Digby Warde-Aldam on London’s most interesting exhibitions
I’ve never enjoyed the Royal Academy’s Summer Exhibition all that much. There’s always an air of forced jollity to it, and more often than not, a fair amount of truly rotten art. At the root of my problems with the event is that there’s just too much to look at, and it’s almost inevitable that the hang will end up hopelessly confused. If you were landed with the job of working on the selection committee, I suspect you’d wonder what past-life crime you’d committed for the honour.
But to give credit where credit’s due, Michael Craig-Martin and his underlings have made a good fist of it this year (the 2015 exhibition runs from 8 June–16 August). Jim Lambie has decorated the Academy’s staircase with the sort of colourful Op Art pattern that you might get on a particularly loud dressing gown, and the effect is a gloriously daft initiation to the show. Then, in the galleries themselves, the walls have been painted in a Haribo turquoise that is very much in tune with Craig-Martin’s palette; I couldn’t help thinking of his Globalisation map.
On its own terms, it’s a bit of a triumph. There’s a fair amount of dross here, but that’s unavoidable, and if anything can be put down to my own prejudices against certain RAs. And no, I’m not naming names – that’s for another day.
I’m still puzzling over Agnes Martin. Her work is the last word in artistic subtlety, and more often than not, it is mesmerisingly beautiful. It has a magic to it that is beyond all articulacy, which is why discussion of her paintings often sounds so silly. Much is made of Martin’s schizophrenia and her interest in eastern spirituality, but I think those things are irrelevant to looking at her output.
Perhaps it’s because the work operates outside the domain of language that it’s taken until now to mount a proper retrospective. Tate Modern’s huge show (until 11 October) is wonderful, and largely lets Martin’s peculiar genius speak for itself. No real attempt is made to dramatise her reclusive life story, and when biographical detail does come into play, it is used judiciously in service to the art. Reading about Martin’s obsessive perfectionism – she abandoned almost as many canvases as she completed – made me look at these paintings in a completely different light. I wished I’d brought a foldable stool with me, so that I could sit in the gallery containing her Islands series and marvel at its spectral glory.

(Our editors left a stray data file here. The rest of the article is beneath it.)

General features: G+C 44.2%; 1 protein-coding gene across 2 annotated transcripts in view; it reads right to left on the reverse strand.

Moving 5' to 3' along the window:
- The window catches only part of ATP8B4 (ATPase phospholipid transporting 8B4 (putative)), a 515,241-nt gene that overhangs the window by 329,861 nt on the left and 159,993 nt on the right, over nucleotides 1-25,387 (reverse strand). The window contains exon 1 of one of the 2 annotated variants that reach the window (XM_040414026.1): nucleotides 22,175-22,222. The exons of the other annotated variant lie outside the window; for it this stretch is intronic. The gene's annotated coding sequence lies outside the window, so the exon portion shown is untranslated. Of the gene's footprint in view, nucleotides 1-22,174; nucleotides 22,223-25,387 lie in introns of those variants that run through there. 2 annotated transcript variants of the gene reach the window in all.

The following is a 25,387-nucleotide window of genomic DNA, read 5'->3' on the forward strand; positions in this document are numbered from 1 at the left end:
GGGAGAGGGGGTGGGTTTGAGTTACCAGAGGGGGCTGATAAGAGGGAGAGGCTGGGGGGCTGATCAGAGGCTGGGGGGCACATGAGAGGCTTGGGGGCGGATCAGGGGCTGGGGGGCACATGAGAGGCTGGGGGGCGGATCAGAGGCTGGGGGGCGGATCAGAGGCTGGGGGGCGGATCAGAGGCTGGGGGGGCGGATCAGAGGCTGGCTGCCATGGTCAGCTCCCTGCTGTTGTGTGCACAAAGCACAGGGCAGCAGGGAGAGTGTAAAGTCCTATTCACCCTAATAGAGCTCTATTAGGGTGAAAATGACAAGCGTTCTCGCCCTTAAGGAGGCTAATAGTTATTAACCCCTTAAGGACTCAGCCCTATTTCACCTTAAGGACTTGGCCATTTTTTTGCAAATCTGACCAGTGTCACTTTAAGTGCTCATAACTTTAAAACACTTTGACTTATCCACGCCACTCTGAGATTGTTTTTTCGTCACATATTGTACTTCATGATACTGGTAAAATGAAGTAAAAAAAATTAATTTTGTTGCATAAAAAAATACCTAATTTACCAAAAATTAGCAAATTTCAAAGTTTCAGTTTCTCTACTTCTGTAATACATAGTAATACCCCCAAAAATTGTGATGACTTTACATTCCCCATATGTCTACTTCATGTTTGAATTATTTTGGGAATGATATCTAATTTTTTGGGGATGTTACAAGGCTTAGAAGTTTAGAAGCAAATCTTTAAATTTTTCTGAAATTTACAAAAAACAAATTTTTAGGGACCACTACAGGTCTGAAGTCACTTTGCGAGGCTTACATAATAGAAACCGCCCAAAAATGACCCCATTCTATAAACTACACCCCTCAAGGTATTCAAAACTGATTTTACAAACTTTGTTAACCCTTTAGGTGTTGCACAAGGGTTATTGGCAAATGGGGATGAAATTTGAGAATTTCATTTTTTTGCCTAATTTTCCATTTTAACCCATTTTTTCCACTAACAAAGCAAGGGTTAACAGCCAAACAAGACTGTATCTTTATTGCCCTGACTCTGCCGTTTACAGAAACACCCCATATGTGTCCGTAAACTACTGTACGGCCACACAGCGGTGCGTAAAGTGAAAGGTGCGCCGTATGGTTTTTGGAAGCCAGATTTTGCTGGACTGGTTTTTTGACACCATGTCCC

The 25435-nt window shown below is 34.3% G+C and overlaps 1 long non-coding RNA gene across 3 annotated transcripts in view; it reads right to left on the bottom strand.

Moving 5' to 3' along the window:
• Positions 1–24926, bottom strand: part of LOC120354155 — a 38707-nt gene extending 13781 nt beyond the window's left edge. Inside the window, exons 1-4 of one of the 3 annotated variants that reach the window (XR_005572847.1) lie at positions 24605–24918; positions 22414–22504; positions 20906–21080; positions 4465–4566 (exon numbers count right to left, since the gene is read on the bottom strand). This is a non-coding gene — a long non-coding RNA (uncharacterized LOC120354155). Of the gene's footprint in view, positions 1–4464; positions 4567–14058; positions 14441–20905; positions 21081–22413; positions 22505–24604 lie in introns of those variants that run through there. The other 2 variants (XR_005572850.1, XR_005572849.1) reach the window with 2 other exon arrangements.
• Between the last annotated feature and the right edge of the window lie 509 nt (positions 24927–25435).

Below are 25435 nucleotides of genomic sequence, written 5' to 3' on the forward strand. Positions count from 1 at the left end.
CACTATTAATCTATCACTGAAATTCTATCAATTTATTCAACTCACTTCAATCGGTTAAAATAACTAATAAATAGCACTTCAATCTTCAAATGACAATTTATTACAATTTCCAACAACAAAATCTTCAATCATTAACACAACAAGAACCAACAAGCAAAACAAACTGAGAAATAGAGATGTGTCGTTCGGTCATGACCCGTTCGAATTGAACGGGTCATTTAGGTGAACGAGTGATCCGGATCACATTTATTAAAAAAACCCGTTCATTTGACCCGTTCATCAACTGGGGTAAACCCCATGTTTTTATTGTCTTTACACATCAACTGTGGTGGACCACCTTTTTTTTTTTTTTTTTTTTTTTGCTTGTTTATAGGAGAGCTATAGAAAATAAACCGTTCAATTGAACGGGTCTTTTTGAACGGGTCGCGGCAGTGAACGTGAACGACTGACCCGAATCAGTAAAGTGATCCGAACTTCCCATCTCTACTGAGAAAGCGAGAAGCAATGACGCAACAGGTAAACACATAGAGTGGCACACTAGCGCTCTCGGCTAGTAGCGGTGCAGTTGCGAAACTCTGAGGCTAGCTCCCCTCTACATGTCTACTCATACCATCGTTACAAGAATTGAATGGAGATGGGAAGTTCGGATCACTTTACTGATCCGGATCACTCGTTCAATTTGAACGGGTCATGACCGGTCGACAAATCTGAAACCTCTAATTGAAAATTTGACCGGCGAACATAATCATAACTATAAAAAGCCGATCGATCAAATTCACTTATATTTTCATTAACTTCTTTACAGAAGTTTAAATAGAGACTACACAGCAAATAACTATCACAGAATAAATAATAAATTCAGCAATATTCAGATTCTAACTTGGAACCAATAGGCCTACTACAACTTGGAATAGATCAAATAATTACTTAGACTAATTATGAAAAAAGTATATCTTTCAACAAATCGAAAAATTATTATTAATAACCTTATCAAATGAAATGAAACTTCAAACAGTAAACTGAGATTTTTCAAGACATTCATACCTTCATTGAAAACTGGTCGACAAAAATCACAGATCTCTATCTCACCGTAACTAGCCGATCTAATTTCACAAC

London is an increasingly expensive city. Anyone who lives here knows this, as indeed do the not-inconsiderable number who would like to but cannot afford it. It’s becoming harder and harder for new galleries to flourish, particularly in the platinum-graded districts of Mayfair and Soho. When Cork Street lost most of its galleries last year, the city’s cultural geography was profoundly shaken, and even in the ramshackle East End, where cheap rents and boho attitude fostered the success of the YBAs, artists and dealers face some worrying eventualities as to their future.
Last week, I dropped into the recently-opened Soho Revue gallery on Greek Street for a coffee with artistic director Marine Tanguy. It’s a nice space, on the generous side for this part of town, and Tanguy has big ambitions for it. She plans to foster new artists, using the location to showcase their work to collectors who wouldn’t be seen dead east of the Tower. The gallery even produces its own magazine, printed on rough, pulpy paper that is anathema to the standard gloss of art publications.
Is it working out? Given that it’s been open for only a few months, it’s difficult to say just now. But on the strength of the current show (until 22 June), so far, so good. Scarlett Bowman and Georgina Hodgson take markedly different approaches to their work; while the former’s art is conceptually-loaded, the latter seems to be concerned more with storytelling, and sees no embarrassment in wearing her heart on her paint-flecked sleeve. Both produce work that owes a heavy debt to Rachel Whiteread and her ghostly negative impressions – not that there’s anything wrong with that. The work succeeds on its own terms, even if those terms can at times feel a little self-conscious. In any case, it’s well worth investigating their delightful joint show.
Finally, a trudge to Kensington Gardens to check out Duane Hanson and Lynette Yiadom-Boakye at the Serpentine (until 13 September). I didn’t know much of Yiadom-Boakye’s work, but I liked what I saw. These are mysterious, confrontational paintings, filled with fabulous touches; notice how she renders the tightness of a young woman’s bunched hair, or the glistening white bands of a Breton t-shirt in a gloomy room. Hanson is a different – and very amusing – kettle of fish entirely. His picaresque, hyper-real figures are great fun, even if they are a little disturbing.
Twice a year, my art teacher at school would take our class to the Scottish National Gallery of Modern Art in Edinburgh, where we loved Hanson’s iconic sculpture of two elderly and unmistakeably American tourists. We loved the novelty of a packed lunch even more. The experiences have stayed with me; I can’t look at his work without being hit by the remembered aroma of stale cheese and onion crisps. So much for artistic taste.
The Apollo 40 Under 40: The Artists (2014) including Lynette Yiadom-Boakye
Don’t blame the culture wars for Tate Britain’s disappointing rehang